Khachapuri Takes Away Your Worries

During our Georgian cooking class at
Wine Restaurant Marani in Batumi.

One dish I had quite a few times while studying abroad was “khachapuri,” which is extremely popular in Georgia. It is essentially bread and cheese, with the Adjarian version (Batumi is in the region of Adjara) throwing an egg, or just the yolk, on top at the end of the creation process. During my stay, my host family not only made the Adjarian version but also the Penovani version of khachapuri for me, and I had both versions in different restaurants during other outings. During my last stay in Tbilisi, the night before my flight home, I tried the Megruli version of khachapuri as well…all super delicious! In Batumi, the Adjarian version is very popular and instantly recognizable from the first time you are made familiar with the dish. While it is a part of everyday life, and acceptable to order at every meal, it is also used for celebrations and for treating guests. On my first Saturday in Batumi (when I didn’t have to be up as early for class), my host grandma, Nanuli made me my first khachapuri for breakfast! What is different about the Adjarian version is that it is shaped like a boat — to sail across the vast expanses of the Black Sea, and the egg yolk that lays on top of the cheese represents the gentle, yet bright, sun of Adjara and the coastal community from which the dish originated.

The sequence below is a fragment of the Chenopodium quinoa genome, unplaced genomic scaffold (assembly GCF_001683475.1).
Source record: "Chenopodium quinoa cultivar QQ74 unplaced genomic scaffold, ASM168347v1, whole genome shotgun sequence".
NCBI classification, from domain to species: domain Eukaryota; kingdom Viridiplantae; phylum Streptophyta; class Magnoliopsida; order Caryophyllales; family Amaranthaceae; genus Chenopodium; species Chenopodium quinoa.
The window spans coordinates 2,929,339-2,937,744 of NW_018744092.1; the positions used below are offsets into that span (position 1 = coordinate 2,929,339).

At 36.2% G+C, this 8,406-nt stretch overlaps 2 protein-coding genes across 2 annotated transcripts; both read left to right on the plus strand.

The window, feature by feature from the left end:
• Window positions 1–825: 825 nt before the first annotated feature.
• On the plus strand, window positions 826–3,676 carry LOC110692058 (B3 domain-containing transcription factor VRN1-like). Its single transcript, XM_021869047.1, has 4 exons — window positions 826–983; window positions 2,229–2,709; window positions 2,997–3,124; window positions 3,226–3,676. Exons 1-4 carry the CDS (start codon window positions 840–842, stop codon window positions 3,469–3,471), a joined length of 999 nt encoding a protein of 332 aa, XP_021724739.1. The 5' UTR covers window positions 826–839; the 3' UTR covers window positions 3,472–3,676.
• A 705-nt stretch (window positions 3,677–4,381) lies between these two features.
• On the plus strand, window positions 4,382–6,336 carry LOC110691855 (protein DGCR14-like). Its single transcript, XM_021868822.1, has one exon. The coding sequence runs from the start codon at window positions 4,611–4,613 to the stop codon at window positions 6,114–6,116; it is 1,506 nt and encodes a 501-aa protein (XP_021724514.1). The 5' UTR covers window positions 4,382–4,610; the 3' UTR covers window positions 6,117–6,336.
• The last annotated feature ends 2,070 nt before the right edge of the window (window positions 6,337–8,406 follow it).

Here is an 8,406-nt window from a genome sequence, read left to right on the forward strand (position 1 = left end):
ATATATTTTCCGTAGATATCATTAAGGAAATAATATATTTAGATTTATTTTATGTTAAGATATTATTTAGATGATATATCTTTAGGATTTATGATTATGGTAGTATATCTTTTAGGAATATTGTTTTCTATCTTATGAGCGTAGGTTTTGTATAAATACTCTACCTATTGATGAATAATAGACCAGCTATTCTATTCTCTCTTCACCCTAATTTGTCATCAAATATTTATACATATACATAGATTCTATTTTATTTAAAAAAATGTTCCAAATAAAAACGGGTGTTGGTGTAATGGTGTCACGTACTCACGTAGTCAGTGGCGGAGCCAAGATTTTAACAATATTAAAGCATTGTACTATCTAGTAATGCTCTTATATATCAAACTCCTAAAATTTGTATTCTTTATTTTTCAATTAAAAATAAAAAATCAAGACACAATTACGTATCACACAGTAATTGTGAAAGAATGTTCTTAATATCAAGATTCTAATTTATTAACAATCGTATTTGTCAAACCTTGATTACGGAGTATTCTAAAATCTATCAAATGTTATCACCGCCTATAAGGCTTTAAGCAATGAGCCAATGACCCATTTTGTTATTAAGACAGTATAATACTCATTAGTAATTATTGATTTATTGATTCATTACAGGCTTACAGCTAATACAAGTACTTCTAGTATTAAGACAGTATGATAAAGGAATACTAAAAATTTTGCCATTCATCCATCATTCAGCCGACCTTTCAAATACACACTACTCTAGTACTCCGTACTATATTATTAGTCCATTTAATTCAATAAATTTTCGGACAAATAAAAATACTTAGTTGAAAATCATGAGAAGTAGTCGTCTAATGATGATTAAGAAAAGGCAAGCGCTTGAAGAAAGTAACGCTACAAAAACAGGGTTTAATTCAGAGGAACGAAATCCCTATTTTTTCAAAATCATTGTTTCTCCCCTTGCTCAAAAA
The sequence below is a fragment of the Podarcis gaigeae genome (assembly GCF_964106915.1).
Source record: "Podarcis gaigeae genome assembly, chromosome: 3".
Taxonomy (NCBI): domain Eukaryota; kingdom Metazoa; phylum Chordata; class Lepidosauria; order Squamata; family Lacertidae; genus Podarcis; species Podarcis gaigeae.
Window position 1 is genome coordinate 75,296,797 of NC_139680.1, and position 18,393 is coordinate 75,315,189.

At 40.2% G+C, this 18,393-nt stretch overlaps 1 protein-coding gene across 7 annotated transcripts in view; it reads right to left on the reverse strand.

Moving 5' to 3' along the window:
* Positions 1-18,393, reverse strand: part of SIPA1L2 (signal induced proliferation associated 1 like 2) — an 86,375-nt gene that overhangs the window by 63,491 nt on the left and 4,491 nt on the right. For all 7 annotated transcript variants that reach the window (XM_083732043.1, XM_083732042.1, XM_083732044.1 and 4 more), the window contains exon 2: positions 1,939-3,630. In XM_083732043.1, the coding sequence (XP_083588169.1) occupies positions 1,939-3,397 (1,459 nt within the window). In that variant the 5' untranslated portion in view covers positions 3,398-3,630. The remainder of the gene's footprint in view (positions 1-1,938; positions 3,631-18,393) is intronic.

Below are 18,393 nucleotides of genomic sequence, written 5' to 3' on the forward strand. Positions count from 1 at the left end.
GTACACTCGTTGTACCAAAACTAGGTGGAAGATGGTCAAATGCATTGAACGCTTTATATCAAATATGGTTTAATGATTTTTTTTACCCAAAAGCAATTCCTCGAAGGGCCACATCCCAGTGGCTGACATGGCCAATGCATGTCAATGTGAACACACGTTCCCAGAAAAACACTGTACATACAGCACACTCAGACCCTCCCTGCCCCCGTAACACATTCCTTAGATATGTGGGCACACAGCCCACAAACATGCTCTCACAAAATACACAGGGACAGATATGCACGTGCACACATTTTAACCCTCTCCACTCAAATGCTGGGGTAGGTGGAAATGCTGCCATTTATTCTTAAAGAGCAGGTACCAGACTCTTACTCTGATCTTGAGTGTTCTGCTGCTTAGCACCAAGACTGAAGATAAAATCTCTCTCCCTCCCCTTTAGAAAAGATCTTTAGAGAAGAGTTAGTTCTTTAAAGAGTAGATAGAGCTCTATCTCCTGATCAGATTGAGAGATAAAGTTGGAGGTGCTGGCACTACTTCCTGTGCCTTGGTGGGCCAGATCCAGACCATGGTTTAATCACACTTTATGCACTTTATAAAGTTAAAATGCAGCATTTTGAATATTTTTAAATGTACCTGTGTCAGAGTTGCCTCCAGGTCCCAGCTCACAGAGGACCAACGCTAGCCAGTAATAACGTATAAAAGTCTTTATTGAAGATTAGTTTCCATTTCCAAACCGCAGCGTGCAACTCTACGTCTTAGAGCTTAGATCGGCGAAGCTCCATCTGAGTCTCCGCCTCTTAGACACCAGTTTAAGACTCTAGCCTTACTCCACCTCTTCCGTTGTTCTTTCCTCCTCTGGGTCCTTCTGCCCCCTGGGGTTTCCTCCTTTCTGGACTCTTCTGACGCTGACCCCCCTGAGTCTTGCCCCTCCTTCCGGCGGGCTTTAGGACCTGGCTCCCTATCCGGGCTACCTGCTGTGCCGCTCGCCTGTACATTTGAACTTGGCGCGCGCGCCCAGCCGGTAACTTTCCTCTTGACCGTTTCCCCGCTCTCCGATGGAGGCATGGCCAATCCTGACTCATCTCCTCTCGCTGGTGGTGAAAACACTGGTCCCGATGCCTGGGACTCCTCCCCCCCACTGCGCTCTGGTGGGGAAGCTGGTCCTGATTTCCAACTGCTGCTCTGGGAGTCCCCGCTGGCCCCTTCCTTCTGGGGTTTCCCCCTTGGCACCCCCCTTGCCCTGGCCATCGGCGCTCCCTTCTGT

Khachapuri I made during our Georgian
cooking class at Wine Restaurant Marani in Batumi.

While I often eat most of my food with a fork and knife (a habit I acquired from having braces), khachapuri should be eaten by tearing small chunks of the hot bread from the sides of the “boat” and dipping it into the middle with the melted cheese, butter, and flowing egg yolk. Megruli khachapuri is different as it is essentially like a double cheese pizza, and Penovani khachapuri is like a puff pastry with cheese flowing throughout the layers, which my host mom made me once for breakfast as well! While I only had three versions of khachapuri, there are many, many more, and I am sure if you ever get to try any you will not find a version that is not delicious and that you do not enjoy. I loved this dish so much that since I’ve been home I have practiced making it multiple times for my family, which has been fun to share with them. While I may be impartial to Adjarian khachapuri because of its presentation and the meaning behind it, and because I spent most of my time in Batumi, you will come across this amazing food at almost every step you take in Georgia, as khachapuri is the country’s national dish, and rightly so! Приятного аппетита!